He may have hit it big at the World Trade Center redevelopment, but super-developer Larry Silverstein lost nearly $5 million on the sale of his long-time Park Avenue apartment. He first put the residence at 500 Park Avenue on the market for $13.9 million a little over a year ago, not long after he and his wife Klara bought a $34 million penthouse at Silverstein Properties’ own development 30 Park Place, which overlooks the WTC site. The Silversteins have now sold the Upper East Side home, according to the Post, but for only $9.3 million.
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Listing photos courtesy of Gamut Photos/Sotheby’s International Realty; Photo of Maggie Gyllenhaal and Peter Sarsgarrd via Wiki Commons
Nearly thirteen years ago, Maggie Gyllenhaal and Peter Sarsgaard spent $1.91 million on a Park Slope townhouse at 36 Sterling Place. Though their two daughters grew up and went to the exclusive St. Ann’s school in the friendly neighborhood, they now attend school elsewhere, so the couple has decided to list the brownstone in favor of being “able to walk [the children] to school,” Gyllenhaal told the Wall Street Journal. In addition to convenience, however, they’ll also be looking at a nice profit, considering the home has hit the market for $4,599,000.
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432 via DBOX; Alex Rodriguez via Wiki Commons; Jennifer Lopez via Wiki Commons
Less than a year after dropping $15.3 million on a trophy pad at 432 Park Avenue, J-Rod (J.Lo + A-Rod) has decided to put the sprawling, apartment back on the market. First spotted by the Post, the place is now asking $17.5 million. The news comes just five months after the couple put their considerably smaller apartment at 15 Central Park West on the rental market for $11,500 a month. Why are they selling so soon? Though three bedrooms and 4,000 square feet sounds large to most, a source told the Post that “They love the building, but when their kids are all together, it’s too small. They need something bigger for the family.”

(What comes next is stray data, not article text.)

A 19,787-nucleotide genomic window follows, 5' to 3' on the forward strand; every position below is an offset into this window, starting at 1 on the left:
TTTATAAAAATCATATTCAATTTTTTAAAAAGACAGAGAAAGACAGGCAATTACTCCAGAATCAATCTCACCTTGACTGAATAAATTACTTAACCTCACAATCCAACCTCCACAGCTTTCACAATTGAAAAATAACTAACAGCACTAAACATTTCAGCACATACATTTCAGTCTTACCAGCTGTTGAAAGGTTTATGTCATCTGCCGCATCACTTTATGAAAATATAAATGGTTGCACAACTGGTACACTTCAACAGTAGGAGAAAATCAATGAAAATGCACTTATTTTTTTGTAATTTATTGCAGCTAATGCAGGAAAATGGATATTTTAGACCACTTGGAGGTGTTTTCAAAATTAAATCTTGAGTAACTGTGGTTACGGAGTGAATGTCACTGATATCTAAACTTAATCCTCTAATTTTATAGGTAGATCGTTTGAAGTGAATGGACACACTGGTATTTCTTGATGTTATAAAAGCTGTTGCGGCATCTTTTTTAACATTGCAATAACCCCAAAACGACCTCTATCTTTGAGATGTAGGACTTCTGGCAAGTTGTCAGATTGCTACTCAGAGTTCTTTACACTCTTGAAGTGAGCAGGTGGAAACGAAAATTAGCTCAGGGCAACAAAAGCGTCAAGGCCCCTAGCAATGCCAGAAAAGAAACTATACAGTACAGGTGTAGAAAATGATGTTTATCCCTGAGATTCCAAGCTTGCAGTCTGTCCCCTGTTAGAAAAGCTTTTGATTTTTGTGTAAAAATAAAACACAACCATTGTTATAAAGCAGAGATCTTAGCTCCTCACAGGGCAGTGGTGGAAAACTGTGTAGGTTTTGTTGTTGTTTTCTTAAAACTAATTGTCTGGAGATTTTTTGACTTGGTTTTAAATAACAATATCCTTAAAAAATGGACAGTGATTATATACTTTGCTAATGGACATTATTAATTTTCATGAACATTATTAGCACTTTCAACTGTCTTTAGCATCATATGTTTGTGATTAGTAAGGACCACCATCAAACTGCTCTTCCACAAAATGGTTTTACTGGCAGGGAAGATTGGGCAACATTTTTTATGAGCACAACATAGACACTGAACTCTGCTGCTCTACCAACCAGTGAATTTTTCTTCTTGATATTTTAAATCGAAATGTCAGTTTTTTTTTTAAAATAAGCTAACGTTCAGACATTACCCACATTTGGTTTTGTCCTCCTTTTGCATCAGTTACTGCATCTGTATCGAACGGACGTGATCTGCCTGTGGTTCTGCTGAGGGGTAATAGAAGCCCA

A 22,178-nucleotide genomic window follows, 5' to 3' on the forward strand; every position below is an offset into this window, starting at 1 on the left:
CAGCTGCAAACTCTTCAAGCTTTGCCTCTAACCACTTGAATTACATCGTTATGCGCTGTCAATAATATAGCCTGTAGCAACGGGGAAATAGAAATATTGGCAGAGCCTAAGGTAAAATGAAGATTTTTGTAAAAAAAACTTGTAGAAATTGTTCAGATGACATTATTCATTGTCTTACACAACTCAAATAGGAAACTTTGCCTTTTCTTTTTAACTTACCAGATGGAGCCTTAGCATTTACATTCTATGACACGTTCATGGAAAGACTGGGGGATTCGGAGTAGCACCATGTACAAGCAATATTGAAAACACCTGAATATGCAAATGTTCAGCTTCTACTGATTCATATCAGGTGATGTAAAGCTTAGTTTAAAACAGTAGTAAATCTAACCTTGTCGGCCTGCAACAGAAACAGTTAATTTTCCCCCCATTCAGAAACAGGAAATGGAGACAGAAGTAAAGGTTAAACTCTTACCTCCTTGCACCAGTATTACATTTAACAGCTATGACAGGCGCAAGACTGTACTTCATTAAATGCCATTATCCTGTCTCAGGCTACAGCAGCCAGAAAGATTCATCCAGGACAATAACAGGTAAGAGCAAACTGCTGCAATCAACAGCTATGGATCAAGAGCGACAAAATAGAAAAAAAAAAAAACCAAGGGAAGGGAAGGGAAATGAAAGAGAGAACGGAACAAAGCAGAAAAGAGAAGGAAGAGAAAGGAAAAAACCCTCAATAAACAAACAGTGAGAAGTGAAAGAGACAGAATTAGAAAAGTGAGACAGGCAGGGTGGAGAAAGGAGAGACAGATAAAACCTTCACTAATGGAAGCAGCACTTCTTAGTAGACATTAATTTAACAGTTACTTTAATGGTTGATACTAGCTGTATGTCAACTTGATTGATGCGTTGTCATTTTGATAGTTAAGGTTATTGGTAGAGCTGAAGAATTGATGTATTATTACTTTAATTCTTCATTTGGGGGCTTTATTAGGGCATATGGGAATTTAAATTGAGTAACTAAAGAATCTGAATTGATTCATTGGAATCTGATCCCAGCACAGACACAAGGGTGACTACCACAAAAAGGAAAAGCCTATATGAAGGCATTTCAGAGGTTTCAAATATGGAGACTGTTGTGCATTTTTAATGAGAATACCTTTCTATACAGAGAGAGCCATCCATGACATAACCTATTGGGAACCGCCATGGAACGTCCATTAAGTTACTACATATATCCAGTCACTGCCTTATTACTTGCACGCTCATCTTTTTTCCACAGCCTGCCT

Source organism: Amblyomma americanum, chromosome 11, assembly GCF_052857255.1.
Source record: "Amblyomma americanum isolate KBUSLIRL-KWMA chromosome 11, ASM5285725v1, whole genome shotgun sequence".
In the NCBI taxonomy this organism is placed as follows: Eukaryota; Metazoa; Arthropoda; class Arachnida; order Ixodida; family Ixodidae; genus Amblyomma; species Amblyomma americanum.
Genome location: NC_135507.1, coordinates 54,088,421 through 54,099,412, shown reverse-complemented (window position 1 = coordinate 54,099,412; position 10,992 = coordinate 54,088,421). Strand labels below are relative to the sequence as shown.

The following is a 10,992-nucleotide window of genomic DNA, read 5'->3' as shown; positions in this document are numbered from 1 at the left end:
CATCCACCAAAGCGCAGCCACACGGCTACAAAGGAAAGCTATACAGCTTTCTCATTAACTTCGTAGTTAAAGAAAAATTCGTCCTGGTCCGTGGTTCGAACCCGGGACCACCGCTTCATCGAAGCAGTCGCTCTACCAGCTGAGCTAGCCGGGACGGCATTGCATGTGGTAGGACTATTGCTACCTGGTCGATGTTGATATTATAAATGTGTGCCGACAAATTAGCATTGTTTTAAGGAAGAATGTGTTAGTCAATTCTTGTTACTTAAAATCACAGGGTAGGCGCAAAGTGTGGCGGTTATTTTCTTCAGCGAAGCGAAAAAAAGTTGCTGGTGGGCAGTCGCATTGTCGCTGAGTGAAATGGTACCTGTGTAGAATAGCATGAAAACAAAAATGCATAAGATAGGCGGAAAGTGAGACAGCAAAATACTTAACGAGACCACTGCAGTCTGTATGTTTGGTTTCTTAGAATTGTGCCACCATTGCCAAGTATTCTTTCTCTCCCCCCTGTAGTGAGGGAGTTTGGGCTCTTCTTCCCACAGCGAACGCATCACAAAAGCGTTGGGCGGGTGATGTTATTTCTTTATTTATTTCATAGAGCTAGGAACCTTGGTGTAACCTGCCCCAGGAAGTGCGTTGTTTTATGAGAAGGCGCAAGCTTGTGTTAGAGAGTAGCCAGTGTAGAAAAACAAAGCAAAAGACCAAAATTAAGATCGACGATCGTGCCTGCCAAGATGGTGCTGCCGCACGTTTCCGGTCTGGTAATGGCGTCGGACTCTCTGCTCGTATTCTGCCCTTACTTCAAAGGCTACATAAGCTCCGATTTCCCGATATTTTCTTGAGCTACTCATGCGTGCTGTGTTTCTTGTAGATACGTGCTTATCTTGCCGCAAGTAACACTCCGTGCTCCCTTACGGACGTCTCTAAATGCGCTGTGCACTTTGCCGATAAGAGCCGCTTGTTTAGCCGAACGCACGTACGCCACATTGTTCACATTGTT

On to bigger and better
The building’s model residence (not the specific units mentioned here) by Robert Granoff for DDG
Just weeks after news broke that Matt Damon set a borough record when he paid $16.7 million for a penthouse in Brooklyn Heights’ new condo The Standish, the Wall Street Journal now reports that Emily Blunt and John Krasinski are also moving into the building. The couple dropped $11 million on two adjacent units, giving them the entire eighth floor. Although their transaction doesn’t set any records, it’s still considered one of the largest ever in Brooklyn. Previously, Blunt and Krasinski owned a gorgeous, historic Park Slope townhouse, but they sold it for $6.5 million last year because they weren’t able to spend enough time there.
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On a tranquil cul-de-sac in Westchester County’s Scarsdale, this pretty 1920s stone Tudor has a surprisingly notorious reputation: It was allegedly the home of infamous ’20s gangster Ben “Bugsy” Siegel. It has, for a new century, been restored to its original glamour with the addition of a luxurious kitchen and modern conveniences.